Identify physical GPUs in multiple GPU system

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StefanR5R

Elite Member
Dec 10, 2016
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I'd like to figure out which physical card it is to see if the card itself is going bad, or maybe it's a slow PCIe slot, or something like that.
Users would love if device enumeration, including PCIe device enumeration, was more predictable. But that would require a concerted standardization effort between hardware vendors (SoC vendors and mainboard vendors), firmware vendors, and OS vendors. As far as I know (but I could be wrong), the state of affairs is that PCIe device enumeration is mostly stable across OS reboots, but there are no hints to the user which physical slot belongs to which bus ID.

Edit, it's not a trivial problem. PCIe is generally hot-pluggable, the user can add switches, and so on.
 
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Fardringle

Diamond Member
Oct 23, 2000
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Sometimes a science application is implemented in Linux, then more or less successfully ported to Windows. Other times it's the other way around.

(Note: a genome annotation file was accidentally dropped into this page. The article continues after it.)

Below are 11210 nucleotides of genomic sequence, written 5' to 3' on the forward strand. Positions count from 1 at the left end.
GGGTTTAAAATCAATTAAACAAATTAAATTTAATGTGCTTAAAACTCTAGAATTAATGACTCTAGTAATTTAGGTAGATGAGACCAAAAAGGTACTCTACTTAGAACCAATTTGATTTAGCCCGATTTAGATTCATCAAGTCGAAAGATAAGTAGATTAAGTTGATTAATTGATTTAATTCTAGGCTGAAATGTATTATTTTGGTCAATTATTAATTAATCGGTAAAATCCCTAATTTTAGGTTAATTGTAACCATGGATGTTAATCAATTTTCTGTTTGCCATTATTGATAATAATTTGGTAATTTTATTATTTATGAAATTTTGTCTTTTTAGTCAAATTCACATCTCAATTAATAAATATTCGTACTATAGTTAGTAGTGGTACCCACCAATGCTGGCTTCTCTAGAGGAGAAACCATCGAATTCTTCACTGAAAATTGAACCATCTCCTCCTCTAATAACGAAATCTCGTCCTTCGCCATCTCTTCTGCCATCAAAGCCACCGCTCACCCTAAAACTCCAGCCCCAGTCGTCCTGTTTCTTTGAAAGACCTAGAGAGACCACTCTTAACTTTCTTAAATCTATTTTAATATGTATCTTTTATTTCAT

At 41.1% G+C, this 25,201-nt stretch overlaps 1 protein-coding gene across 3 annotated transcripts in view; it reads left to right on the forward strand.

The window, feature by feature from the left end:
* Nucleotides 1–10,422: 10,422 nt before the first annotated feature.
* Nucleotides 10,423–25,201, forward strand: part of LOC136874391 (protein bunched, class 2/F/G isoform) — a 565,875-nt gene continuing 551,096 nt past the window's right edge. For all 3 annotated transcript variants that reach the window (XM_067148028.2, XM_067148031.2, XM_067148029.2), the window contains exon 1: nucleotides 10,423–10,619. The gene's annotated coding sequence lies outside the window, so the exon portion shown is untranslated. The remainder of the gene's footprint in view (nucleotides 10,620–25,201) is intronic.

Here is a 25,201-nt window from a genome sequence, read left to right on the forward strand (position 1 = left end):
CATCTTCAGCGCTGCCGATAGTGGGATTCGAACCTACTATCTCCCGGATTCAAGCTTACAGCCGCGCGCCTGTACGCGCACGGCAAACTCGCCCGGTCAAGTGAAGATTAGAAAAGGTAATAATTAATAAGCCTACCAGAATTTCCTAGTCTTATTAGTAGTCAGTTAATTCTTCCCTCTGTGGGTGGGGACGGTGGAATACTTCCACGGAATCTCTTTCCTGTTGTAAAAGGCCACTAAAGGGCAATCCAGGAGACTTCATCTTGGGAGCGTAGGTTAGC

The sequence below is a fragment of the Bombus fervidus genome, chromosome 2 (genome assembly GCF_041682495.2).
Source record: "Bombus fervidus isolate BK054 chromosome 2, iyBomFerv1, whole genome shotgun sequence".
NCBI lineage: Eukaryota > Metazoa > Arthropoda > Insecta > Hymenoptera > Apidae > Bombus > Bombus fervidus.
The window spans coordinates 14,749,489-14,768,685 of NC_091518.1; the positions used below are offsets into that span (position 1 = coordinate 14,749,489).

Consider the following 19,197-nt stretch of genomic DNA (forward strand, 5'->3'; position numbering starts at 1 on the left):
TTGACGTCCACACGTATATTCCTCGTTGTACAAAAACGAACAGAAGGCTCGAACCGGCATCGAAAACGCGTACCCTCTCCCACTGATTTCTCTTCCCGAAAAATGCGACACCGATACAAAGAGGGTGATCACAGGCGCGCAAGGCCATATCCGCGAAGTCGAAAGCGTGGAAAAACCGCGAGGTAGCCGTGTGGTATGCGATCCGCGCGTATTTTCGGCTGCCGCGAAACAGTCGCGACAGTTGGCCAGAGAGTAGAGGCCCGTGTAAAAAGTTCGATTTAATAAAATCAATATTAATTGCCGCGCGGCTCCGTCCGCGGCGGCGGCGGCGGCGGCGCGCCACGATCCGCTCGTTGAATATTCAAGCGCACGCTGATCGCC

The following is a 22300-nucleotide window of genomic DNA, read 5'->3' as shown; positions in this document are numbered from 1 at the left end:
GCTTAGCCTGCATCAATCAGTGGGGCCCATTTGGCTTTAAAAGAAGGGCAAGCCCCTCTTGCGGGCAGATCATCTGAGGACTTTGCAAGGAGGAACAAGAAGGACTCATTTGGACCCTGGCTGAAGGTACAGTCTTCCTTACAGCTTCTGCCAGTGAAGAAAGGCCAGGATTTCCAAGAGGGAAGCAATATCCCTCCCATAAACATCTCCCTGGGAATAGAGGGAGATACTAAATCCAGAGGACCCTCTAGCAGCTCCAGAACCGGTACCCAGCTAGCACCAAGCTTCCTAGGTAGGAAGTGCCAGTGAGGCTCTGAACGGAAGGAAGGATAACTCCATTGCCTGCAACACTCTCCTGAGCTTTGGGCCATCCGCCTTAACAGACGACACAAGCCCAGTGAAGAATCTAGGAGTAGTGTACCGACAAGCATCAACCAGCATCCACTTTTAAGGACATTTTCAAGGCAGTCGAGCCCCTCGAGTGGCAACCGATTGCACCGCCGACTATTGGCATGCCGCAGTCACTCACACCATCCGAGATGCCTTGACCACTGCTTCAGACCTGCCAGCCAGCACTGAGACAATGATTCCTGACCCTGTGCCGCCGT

I have read elsewhere that MLC's Linux application binary is dynamically linked, and the library files are not distributed by the project but taken from the host system. This and your performance findings could be hints that it was a Windows application ported to Linux, without additional efforts on robustness and/or efficiency.
Probably true. It sounds logical.

All GPU tasks are actually CPU+GPU tasks, on Windows, on Linux, and any other platform.
That's true, but in all other cases I've seen, including exactly the same projects on the same hardware in Windows, the GPU tasks always run (unless disabled) even when other CPU projects are running. That isn't happening in this case. BOINC seems to be treating them as purely CPU tasks and scheduling them as such to alternate with the actual CPU project, and NOT running them if there aren't any CPU threads available.